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Efficacy of low dose pirfenidone in idiopathic pulmonary fibrosis: real world experience from a tertiary university hospital

Authors
 Myung Jin Song  ;  Sung Woo Moon  ;  Ji Soo Choi  ;  Sang Hoon Lee  ;  Su Hwan Lee  ;  Kyung Soo Chung  ;  Ji Ye Jung  ;  Young Ae Kang  ;  Moo Suk Park  ;  Young Sam Kim  ;  Joon Chang  ;  Song Yee Kim 
Citation
 SCIENTIFIC REPORTS, Vol.10(1) : 21218, 2020-12 
Journal Title
SCIENTIFIC REPORTS
Issue Date
2020-12
MeSH
Aged ; Anorexia / complications ; Anti-Inflammatory Agents, Non-Steroidal / administration & dosage* ; Anti-Inflammatory Agents, Non-Steroidal / adverse effects ; Anti-Inflammatory Agents, Non-Steroidal / therapeutic use ; Disease Progression ; Dyspepsia / complications ; Female ; Hospitals, University ; Humans ; Idiopathic Pulmonary Fibrosis / drug therapy* ; Male ; Middle Aged ; Nausea / complications ; Pyridones / administration & dosage* ; Pyridones / adverse effects* ; Pyridones / therapeutic use ; Retrospective Studies ; Tertiary Care Centers ; Treatment Outcome ; Vital Capacity / drug effects
Abstract
Pirfenidone is an antifibrotic agent that has been proven to slow down the progression of idiopathic pulmonary fibrosis (IPF). The aim of this study was to evaluate the efficacy of low-dose pirfenidone (that is, less than 1200 mg/day). We retrospectively reviewed the medical records of patients with IPF. The patients were divided into the following three groups, those who were not treated with pirfenidone (control) and those who were treated with pirfenidone at doses < 1200 mg/day (low-dose group) and ≥ 1200 mg/day (high-dose group). The adjusted mean changes in forced vital capacity (FVC) in 1 year were - 200.7, - 88.4, and - 94.7 mL in the control, low-dose, and high-dose groups (p = 0.021). The FVC declined more significantly in the control group than in the low-dose and high-dose groups. No significant difference in FVC change was observed between the low-dose and high-dose groups. Dyspepsia, anorexia, and nausea were significantly more frequent in the low-dose than in the high-dose group, suggesting that dose reduction is attributed to gastrointestinal tract-related adverse events. Dose reduction may help patients to better control gastrointestinal tract-related adverse events; continuing taking the medication at low doses is also expected to be effective in reducing the FVC decline.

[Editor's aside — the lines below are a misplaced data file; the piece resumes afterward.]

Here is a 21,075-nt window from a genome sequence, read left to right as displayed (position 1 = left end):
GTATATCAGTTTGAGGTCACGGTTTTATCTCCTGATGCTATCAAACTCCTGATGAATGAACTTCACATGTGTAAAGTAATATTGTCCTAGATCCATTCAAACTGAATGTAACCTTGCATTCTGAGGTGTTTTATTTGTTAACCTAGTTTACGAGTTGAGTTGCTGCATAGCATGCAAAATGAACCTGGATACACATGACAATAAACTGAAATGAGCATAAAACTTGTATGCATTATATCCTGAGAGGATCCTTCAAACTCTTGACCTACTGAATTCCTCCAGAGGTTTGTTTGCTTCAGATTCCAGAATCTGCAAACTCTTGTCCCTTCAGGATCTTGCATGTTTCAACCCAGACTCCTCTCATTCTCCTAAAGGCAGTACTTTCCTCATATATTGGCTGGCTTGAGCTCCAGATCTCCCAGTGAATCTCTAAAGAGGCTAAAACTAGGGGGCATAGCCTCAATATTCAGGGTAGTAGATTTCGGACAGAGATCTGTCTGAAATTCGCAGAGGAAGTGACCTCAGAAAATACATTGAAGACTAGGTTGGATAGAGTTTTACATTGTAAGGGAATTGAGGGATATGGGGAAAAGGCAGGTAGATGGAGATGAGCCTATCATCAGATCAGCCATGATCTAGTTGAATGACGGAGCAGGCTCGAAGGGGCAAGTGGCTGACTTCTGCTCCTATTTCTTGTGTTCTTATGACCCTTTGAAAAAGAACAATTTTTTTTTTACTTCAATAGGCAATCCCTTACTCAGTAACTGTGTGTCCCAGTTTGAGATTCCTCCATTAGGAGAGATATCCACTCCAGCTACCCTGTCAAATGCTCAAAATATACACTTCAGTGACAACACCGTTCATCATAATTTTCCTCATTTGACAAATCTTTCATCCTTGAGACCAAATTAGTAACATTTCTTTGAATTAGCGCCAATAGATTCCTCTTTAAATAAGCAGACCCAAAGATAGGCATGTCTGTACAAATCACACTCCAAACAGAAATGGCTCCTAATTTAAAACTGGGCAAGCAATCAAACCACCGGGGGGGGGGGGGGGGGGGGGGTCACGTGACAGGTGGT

Files in This Item:
T202006581.pdf Download
DOI
10.1038/s41598-020-77837-x
Appears in Collections:
1. College of Medicine (의과대학) > Dept. of Internal Medicine (내과학교실) > 1. Journal Papers
Yonsei Authors
Kang, Young Ae(강영애) ORCID logo https://orcid.org/0000-0002-7783-5271
Kim, Song Yee(김송이) ORCID logo https://orcid.org/0000-0001-8627-486X
Kim, Young Sam(김영삼) ORCID logo https://orcid.org/0000-0001-9656-8482
Moon, Sung Woo(문성우) ORCID logo https://orcid.org/0000-0001-9917-9802
Park, Moo Suk(박무석) ORCID logo https://orcid.org/0000-0003-0820-7615
Lee, Sang Hoon(이상훈) ORCID logo https://orcid.org/0000-0002-7706-5318
Lee, Su Hwan(이수환) ORCID logo https://orcid.org/0000-0002-3487-2574
Chang, Joon(장준) ORCID logo https://orcid.org/0000-0003-4542-6841
Jung, Kyung Soo(정경수) ORCID logo https://orcid.org/0000-0003-1604-8730
Jung, Ji Ye(정지예) ORCID logo https://orcid.org/0000-0003-1589-4142
Choi, Ji Soo(최지수) ORCID logo https://orcid.org/0000-0003-2716-6775
URI
https://ir.ymlib.yonsei.ac.kr/handle/22282913/182658
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